A Midwinter Night’s Dream from the Canton Symphony Orchestra

United StatesUnited States Vivaldi, Prokofiev, Tchaikovsky: Emily Cornelius (violin), Daniel Boye (baritone), Canton Symphony Orchestra, Gerhardt Zimmermann (conductor), Umstattd Hall, Canton, Ohio (USA), 28.1.2012 (TW)

Antonio Vivaldi: “Winter” from The Four Seasons (1725)
Sergei Prokofiev: Lieutenant Kije Suite (1933)
Peter Ilyich Tchaikovsky: Symphony No. 1 in G minor, “Winter Dreams” (1866)

The history of Western orchestral music is replete with works that have reverberated far beyond the concert hall to become practically ubiquitous cultural fixtures. Among those, Antonio Vivaldi’s The Four Seasons ranks high on the list – particularly the first in the set, “Winter,” which opened this concert by the Canton Symphony Orchestra (CSO) at Umstattd Hall. For many, the work is so familiar, and heard in so many contexts (from elevators and malls to television commercials and doctors’ waiting rooms), that it has become something of a musical banality. But the CSO reading of the work was a delightful reminder of just how deeply engaging the piece really is.

CSO violinist Emily Cornelius’ performance intensity and technical bravura were riveting, and invested the work with a truly invigorating lyricism. Her tonal range was a seamless blend of silken delicacy and velvety muscularity, and always in fine balance with the orchestra (pared down to 15 pieces here). Together, orchestra and soloist brought palpable life to Vivaldi’s poetic, pictorial notations, particularly in moments such as pizzicato strings suggesting mincing steps on brittle ice, or trudging through shivery cold winds.

Next came Prokofiev’s Lieutenant Kije Suite, in five movements the composer developed from his score for the 1933 film (released in the U.S. under the title The Czar Wants Sleep), a skewering of Czarist bluster and a biting satire on inept military bureaucracy. Befitting the story line of Czarist commanders inventing the exploits of a non-existent lieutenant (only to kill him off in the end), the music is largely a charming foray into both insouciant joviality and mock-gravitas, and all robustly Russian in flavor.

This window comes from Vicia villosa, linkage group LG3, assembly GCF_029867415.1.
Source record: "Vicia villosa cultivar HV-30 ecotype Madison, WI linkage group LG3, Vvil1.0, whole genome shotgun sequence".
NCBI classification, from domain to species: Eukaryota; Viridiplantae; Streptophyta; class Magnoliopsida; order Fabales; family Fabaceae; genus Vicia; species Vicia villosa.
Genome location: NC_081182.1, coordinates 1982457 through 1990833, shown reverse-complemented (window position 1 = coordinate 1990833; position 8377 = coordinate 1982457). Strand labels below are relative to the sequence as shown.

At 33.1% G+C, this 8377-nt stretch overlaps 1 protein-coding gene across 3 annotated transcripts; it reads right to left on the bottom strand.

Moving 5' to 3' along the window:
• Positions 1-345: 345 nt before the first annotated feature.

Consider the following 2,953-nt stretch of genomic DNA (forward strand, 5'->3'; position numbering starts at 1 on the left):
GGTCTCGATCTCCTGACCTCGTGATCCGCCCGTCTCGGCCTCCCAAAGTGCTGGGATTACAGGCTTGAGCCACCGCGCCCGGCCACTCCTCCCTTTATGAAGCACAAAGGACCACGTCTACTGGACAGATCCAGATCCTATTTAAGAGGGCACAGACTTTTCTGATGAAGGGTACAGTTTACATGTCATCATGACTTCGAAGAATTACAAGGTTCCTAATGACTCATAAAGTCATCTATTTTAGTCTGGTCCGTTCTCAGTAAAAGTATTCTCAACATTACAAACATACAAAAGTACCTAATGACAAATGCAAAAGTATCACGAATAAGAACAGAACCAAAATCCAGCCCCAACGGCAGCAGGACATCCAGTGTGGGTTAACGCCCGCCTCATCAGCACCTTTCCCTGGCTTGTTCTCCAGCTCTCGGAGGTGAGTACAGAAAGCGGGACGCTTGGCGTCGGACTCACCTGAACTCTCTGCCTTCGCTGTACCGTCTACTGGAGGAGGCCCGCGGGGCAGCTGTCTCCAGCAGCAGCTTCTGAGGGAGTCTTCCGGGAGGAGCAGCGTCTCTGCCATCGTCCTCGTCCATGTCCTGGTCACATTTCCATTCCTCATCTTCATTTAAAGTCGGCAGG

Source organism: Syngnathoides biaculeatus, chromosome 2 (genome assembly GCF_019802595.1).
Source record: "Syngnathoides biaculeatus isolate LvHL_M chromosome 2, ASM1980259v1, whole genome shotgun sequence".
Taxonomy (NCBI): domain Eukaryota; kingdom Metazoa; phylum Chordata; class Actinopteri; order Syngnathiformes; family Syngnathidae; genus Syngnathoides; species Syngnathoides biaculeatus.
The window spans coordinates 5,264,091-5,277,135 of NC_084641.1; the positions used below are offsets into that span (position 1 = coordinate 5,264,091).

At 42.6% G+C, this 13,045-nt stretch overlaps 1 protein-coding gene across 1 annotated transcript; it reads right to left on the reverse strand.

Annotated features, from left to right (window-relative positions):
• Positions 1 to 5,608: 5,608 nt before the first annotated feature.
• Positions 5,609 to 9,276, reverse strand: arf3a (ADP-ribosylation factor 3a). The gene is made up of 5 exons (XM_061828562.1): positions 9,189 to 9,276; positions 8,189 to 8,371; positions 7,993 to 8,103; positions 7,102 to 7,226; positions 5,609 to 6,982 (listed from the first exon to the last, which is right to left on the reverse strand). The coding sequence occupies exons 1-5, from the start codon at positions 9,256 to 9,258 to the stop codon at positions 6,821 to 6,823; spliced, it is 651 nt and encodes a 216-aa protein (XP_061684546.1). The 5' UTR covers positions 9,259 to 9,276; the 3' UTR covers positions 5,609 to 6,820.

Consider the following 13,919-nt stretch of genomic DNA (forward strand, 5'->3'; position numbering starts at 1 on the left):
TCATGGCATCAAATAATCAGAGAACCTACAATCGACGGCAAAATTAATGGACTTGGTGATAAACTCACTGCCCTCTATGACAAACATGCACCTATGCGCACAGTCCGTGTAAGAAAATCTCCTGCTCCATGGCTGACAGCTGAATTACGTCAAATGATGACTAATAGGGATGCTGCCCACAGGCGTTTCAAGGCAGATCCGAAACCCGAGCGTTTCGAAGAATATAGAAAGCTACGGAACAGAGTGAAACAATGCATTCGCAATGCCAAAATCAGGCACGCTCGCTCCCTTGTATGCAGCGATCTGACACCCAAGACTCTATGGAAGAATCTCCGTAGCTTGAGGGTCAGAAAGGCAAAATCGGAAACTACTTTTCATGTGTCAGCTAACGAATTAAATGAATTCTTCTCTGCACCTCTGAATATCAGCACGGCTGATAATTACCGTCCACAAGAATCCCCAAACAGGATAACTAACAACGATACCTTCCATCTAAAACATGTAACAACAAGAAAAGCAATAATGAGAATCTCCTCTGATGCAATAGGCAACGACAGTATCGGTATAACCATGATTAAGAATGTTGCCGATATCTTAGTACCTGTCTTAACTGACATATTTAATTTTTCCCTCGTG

The guest artist was Daniel Boye, whose crisp, sonorous baritone brought just the right melding of soaring bravado and ponderous, ironic melancholy to the proceedings – an operatic panache that was spicy, but not overly aggressive. Similarly, the orchestra put forth a fully unified understanding of the work’s loopy drama and plucky mischief, from the mournful failed romance played out in the second movement, the comedic majesty of newfound love in the third (Kije’s Wedding), through the familiar, frolicking music of the brisk sleigh ride (Troika) in the fourth, and bittersweet funereal mood of the finale. The work ended as it began, with a somber, haunting off-stage solo trumpet fanfare that, again ironically, flavored the work with a sense of ethereal pomp.

What would a CSO concert be without Maestro Gerhardt Zimmermann positing a humorous observation or two with the audience? True to form, before the final work – Tchaikovsky’s Symphony No. 1 (“Winter Dreams”) – Zimmermann held up the hefty score and proposed that the composer must have at one time visited Northeast Ohio. Tchaikovsky’s notes for the second movement characterize it as “gloomy land, misty land.” This elicited hearty laughs from the audience all too acquainted with the miserable vagaries of Ohio winters.

What followed, not surprisingly, was a full-blown marvel of orchestral precision under Zimmermann’s fluid baton, drawing out all the mesmerizing textures, moods, and explosive passion that makes Tchaikovsky so…Tchaikovsky. That would include the particularly authoritative resonance of the brass section and its dynamic interplay with the sweetly piercing warmth of the wind instruments. That warmth would in turn blossom into relentlessly increasing heat during the final movement. To call the finale “a lengthy coda” (as did Kenneth C. Viant in his very thorough program notes) is something of an understatement. This fourth movement is a phenomenon in itself, wherein cumulative orchestral crescendos are paraded like so many repeated aural exclamation points. Here, the orchestra rose to the occasion with unflagging energy throughout.

Considering how Tchaikovsky’s nerve-shattering struggle to complete his first symphony nearly drove him to clinical insanity, it’s not unreasonable to imagine how he might have wanted this triumphal climax to last something close to forever, propelling him into Allegro vivo Nirvana, so to speak. In any event, judging from the thunderous applause, this masterful and exuberant performance sufficiently warmed the hearts of the audience as they trudged into the cold Canton night.

Tom Wachunas